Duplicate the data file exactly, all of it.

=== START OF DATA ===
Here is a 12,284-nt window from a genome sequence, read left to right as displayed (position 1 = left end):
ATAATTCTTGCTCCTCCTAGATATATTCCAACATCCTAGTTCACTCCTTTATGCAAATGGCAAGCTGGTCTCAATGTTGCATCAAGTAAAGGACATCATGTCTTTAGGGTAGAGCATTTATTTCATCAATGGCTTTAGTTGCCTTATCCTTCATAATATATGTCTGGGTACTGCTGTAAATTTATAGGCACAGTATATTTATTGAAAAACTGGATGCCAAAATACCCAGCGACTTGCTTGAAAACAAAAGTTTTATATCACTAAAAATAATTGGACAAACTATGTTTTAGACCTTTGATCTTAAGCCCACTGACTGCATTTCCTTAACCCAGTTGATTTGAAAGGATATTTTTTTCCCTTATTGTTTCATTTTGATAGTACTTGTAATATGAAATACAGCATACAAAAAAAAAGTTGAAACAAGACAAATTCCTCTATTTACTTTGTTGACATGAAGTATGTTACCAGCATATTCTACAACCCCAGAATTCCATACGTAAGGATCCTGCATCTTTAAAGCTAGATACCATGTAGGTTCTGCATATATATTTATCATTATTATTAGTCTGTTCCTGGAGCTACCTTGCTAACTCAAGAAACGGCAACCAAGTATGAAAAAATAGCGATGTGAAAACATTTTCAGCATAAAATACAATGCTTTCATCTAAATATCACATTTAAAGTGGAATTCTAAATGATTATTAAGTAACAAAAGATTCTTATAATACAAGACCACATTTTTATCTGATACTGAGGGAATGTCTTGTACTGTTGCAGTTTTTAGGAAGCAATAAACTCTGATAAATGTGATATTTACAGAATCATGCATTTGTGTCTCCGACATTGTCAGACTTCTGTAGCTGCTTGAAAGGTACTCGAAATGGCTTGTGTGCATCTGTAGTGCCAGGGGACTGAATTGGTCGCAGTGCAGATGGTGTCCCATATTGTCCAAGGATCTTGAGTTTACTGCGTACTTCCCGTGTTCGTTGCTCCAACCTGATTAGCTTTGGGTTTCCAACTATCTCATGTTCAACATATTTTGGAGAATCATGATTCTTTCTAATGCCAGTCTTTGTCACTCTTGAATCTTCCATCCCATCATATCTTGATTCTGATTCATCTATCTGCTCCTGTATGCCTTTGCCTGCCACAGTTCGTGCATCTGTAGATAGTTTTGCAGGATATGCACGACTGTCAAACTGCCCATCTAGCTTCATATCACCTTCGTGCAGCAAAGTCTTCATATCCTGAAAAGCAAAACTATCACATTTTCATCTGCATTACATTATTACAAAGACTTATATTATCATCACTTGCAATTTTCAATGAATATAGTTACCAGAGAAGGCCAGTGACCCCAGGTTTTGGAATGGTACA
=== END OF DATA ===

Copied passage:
Here is a 12,284-nt window from a genome sequence, read left to right as displayed (position 1 = left end):
ATAATTCTTGCTCCTCCTAGATATATTCCAACATCCTAGTTCACTCCTTTATGCAAATGGCAAGCTGGTCTCAATGTTGCATCAAGTAAAGGACATCATGTCTTTAGGGTAGAGCATTTATTTCATCAATGGCTTTAGTTGCCTTATCCTTCATAATATATGTCTGGGTACTGCTGTAAATTTATAGGCACAGTATATTTATTGAAAAACTGGATGCCAAAATACCCAGCGACTTGCTTGAAAACAAAAGTTTTATATCACTAAAAATAATTGGACAAACTATGTTTTAGACCTTTGATCTTAAGCCCACTGACTGCATTTCCTTAACCCAGTTGATTTGAAAGGATATTTTTTTCCCTTATTGTTTCATTTTGATAGTACTTGTAATATGAAATACAGCATACAAAAAAAAAGTTGAAACAAGACAAATTCCTCTATTTACTTTGTTGACATGAAGTATGTTACCAGCATATTCTACAACCCCAGAATTCCATACGTAAGGATCCTGCATCTTTAAAGCTAGATACCATGTAGGTTCTGCATATATATTTATCATTATTATTAGTCTGTTCCTGGAGCTACCTTGCTAACTCAAGAAACGGCAACCAAGTATGAAAAAATAGCGATGTGAAAACATTTTCAGCATAAAATACAATGCTTTCATCTAAATATCACATTTAAAGTGGAATTCTAAATGATTATTAAGTAACAAAAGATTCTTATAATACAAGACCACATTTTTATCTGATACTGAGGGAATGTCTTGTACTGTTGCAGTTTTTAGGAAGCAATAAACTCTGATAAATGTGATATTTACAGAATCATGCATTTGTGTCTCCGACATTGTCAGACTTCTGTAGCTGCTTGAAAGGTACTCGAAATGGCTTGTGTGCATCTGTAGTGCCAGGGGACTGAATTGGTCGCAGTGCAGATGGTGTCCCATATTGTCCAAGGATCTTGAGTTTACTGCGTACTTCCCGTGTTCGTTGCTCCAACCTGATTAGCTTTGGGTTTCCAACTATCTCATGTTCAACATATTTTGGAGAATCATGATTCTTTCTAATGCCAGTCTTTGTCACTCTTGAATCTTCCATCCCATCATATCTTGATTCTGATTCATCTATCTGCTCCTGTATGCCTTTGCCTGCCACAGTTCGTGCATCTGTAGATAGTTTTGCAGGATATGCACGACTGTCAAACTGCCCATCTAGCTTCATATCACCTTCGTGCAGCAAAGTCTTCATATCCTGAAAAGCAAAACTATCACATTTTCATCTGCATTACATTATTACAAAGACTTATATTATCATCACTTGCAATTTTCAATGAATATAGTTACCAGAGAAGGCCAGTGACCCCAGGTTTTGGAATGGTACA